Euro Bank Tax ?could cost 640,000 jobs?

Jul 30 2013

New Direction – The Foundation for European Reform

Brussels, Tuesday 30 July: Europe?s Financial Transaction Tax, to be imposed by eleven EU countries next year, could cost up to 640,000 jobs, according to new research.

While the European Commission reckons the tax will raise ?34 billion, this figure does not take account of the significant negative impact of the tax, particularly in jobs lost both within the participating states and beyond, says the report.

The study, by Brussels think tank New Direction, uses the EU?s own economic models to measure the possible employment losses.

The Financial Transaction Tax is becoming increasingly controversial, with the UK government issuing a legal challenge and even the French Government demanding large scale changes to the tax earlier this month.

The Real Economic Impact of a European Financial Transaction Tax calls into question the EU?s own analysis of the tax, saying that it ?wishes away? any downsides to the measure with a series of na?ve and optimistic assumptions about how the money would be spent.

Estimated impacts of FTT imposed in each Member State

Member State Employment Losses
Germany 176,000
France 125,000
Italy 109,000
Spain 81,000
Belgium 23,000
Austria 20,000
Greece 16,000
Portugal 14,000
Slovakia 7,000
Slovenia 3,000
Estonia 2,000
Other EU27 (mostly UK) 65,000
Total 641,000

Source: Eurostat modelling

To read the report, click here.

Report in brief:
The European Commission has adopted a proposal to implement a common European tax on financial transactions through the enhanced co-operation of eleven member states.

The aim is to seek a contribution from the financial sector to repair public finances damaged by the financial crisis.

But applying Eurostat modelling shows that the loss of output in the financial services industry will have knock-on or multiplier effects throughout Europe?s economy, inflicting a loss of around 641,000 jobs.

The Commission?s impact assessment of the FTT fails to take this into account and relies on unsubstantiated assumptions about how revenue from FTT would be used.

Even so, the European Commission describes the tax as ?the third-best solution? and enhanced co-operation as a ?last resort solution?.

In recent weeks and months the FTT proposals have been subjected to increasing criticism, not least from governments previously committed to the scheme.

The Commission estimates that the annual revenues raised are likely to be in the order of ?34 billion across the EU11 (around 0.4% of GDP).

It is likely the proposed tax would double current taxes on capital. The tax is projected significantly to influence the structure of the financial services industry with activity in some markets expected to fall by around 75%.

Additionally, as the tax will fall on government bonds, this implies an increase in costs for public budgets of around ?3.8 billion for the EU11. The current proposals are also seeking to cover regional development banks, increasing the cost of public finance yet further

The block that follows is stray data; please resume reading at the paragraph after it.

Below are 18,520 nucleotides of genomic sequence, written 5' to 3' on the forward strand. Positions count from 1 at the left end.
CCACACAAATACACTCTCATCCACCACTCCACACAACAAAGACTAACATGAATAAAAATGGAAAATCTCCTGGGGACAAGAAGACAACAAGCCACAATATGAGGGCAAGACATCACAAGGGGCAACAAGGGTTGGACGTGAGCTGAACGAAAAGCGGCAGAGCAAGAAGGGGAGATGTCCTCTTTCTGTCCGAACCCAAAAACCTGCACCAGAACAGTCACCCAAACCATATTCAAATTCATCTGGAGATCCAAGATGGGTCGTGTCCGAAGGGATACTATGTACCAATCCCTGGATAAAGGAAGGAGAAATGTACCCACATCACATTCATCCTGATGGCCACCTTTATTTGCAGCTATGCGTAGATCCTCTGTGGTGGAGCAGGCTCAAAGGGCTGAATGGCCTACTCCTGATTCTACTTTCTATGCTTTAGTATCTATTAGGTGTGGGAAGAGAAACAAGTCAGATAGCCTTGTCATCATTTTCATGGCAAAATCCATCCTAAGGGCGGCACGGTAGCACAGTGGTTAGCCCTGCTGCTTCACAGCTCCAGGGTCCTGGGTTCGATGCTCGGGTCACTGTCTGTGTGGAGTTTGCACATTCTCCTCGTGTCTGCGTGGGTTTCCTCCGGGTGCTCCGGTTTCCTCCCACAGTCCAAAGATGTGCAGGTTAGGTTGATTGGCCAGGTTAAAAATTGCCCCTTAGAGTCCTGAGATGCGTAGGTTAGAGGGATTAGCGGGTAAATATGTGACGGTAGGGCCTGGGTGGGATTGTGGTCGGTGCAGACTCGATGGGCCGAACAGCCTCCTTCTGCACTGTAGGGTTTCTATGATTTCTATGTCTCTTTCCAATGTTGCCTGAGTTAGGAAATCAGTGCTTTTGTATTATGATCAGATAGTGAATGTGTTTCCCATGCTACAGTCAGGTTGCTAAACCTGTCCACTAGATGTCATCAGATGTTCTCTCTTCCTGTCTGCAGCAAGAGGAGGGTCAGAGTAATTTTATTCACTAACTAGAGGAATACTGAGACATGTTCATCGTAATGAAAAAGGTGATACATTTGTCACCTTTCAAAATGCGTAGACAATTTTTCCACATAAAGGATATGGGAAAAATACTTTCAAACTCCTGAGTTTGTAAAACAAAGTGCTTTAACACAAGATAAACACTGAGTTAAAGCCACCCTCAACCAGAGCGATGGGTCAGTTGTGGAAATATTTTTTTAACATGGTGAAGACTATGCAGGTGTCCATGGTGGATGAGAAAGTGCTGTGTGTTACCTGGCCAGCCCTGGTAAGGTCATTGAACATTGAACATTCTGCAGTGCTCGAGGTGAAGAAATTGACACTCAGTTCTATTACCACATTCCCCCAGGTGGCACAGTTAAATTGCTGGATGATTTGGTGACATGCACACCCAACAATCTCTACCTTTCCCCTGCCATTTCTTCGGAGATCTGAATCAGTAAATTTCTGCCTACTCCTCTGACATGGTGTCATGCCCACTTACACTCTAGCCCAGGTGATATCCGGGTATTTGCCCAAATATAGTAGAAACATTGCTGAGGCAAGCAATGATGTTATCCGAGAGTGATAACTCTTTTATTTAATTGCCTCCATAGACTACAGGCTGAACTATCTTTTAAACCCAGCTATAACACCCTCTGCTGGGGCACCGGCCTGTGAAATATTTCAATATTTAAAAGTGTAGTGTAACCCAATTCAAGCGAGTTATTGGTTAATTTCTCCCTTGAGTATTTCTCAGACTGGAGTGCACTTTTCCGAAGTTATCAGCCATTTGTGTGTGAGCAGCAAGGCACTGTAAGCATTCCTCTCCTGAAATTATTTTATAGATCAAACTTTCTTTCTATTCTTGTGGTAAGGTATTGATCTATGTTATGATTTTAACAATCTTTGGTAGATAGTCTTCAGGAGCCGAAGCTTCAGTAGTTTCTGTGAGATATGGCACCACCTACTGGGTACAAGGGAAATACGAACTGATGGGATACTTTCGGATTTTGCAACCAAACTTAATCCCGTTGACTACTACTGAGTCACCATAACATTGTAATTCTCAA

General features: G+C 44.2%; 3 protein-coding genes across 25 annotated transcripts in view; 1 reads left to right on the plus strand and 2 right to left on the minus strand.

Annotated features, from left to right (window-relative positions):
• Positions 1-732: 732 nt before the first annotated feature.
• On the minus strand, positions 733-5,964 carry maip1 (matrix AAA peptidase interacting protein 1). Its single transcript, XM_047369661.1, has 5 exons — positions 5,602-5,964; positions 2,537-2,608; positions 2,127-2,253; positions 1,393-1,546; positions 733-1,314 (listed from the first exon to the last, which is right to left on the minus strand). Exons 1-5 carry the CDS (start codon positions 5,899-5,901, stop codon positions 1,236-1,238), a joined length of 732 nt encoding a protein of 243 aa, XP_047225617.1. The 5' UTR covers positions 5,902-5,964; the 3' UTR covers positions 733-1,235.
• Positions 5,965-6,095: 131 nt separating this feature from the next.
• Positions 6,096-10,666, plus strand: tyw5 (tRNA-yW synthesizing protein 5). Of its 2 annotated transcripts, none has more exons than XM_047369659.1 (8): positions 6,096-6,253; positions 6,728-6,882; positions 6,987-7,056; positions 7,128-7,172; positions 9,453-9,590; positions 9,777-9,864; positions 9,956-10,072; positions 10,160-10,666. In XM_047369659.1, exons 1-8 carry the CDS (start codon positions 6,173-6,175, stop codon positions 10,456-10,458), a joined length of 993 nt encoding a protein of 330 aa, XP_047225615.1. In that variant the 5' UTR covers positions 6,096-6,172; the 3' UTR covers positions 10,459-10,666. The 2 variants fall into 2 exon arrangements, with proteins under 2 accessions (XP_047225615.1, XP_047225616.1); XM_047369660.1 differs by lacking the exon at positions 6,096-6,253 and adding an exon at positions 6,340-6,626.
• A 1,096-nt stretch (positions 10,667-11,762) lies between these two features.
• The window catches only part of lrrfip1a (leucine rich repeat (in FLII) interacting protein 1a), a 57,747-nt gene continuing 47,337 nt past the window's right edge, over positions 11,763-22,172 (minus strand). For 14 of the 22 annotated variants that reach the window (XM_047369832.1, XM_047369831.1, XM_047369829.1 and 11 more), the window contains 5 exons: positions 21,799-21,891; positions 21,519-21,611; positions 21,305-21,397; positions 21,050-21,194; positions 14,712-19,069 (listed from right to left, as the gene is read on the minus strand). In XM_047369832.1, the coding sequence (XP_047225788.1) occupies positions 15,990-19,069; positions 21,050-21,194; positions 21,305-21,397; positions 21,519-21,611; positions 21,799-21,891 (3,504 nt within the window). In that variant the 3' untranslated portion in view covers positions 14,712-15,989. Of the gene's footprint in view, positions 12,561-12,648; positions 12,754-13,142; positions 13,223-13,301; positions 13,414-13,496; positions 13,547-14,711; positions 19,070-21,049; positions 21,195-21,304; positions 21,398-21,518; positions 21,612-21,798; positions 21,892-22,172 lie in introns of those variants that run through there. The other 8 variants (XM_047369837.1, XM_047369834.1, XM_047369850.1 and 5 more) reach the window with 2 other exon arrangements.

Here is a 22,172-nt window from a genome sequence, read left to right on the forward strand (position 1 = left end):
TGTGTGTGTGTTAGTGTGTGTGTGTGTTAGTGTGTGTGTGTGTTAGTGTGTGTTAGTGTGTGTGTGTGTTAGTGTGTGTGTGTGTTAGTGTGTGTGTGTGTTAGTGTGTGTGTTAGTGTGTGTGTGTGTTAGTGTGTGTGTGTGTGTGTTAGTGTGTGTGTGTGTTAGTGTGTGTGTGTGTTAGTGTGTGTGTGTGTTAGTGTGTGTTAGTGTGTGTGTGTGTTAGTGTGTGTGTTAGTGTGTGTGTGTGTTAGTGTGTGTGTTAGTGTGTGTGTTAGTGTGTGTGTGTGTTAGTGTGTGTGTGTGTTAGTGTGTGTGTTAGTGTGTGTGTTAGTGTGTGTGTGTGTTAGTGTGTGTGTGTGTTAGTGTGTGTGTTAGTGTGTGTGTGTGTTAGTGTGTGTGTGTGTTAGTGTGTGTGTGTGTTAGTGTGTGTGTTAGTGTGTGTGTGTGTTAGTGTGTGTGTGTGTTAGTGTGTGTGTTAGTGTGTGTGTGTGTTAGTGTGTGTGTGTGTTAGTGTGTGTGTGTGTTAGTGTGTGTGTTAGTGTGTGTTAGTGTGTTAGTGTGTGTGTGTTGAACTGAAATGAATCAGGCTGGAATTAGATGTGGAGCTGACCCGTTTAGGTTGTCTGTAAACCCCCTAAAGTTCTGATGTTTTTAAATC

The Commission admits that taxing transactions that raise capital for investment ? ? could have negative knock-on effects on growth and jobs and the overall competitiveness of the economy.?

However, the impact assessment suggests that if the revenues were used for debt reduction, tax cuts or productive public investment the net impact of the tax would be neutral or even positive.

But raising taxes on the productive economy is not an appropriate policy for deficit reduction.

Tax cuts on labour or corporates are unlikely given the circumstances, and capital flight from the FTT would undermine their effectiveness.

Policies raising taxes to increase public investment do not have a strong record.

The impact assessment also attempts to justify the tax by closing the ?fairness gap?, citing the economic cost of social tension and political instability. However, a wide range of economic policies could be justified or discredited on the likelihood of social unrest.

The employment impact of the FTT cannot be ignored. This includes job losses within the financial services industry and also suppliers within computer services, legal and accounting services.

In summary the costs of implementing this policy will reduce economic growth, investment and job creation. It will be difficult to repair public finances when the additional sources of income include government bonds and regional development banks. This involves governments effectively taxing themselves. The tax revenues are uncertain and may be undermined by activities relocating outside of the EU11 or outside of Europe altogether.

The Commission needs to do much more work justifying a potentially disastrous loss of employment and output from the FTT.

New Direction – The Foundation for European Reform is a free market think-tank established in Brussels in 2010 to add innovative ideas and encourage reform efforts in Europe. Together with a strong network of partner think tanks around Europe, New Direction produces original and relevant research papers focusing on the most pressing issues in the area of economic growth, competition, financial regulation, energy security, taxation, agricultural policy, bureaucracy and EU institutional affairs.

4-consulting is an independent consultancy based in the EU specialising in the evaluation and appraisal of economic policies for governments, agencies and private sector clients across Europe. It has completed research assignments for central and devolved governments, the European Commission, trade bodies and development agencies. Its work is regularly cited by those involved in the development of economic policy such as the World Bank and OECD.

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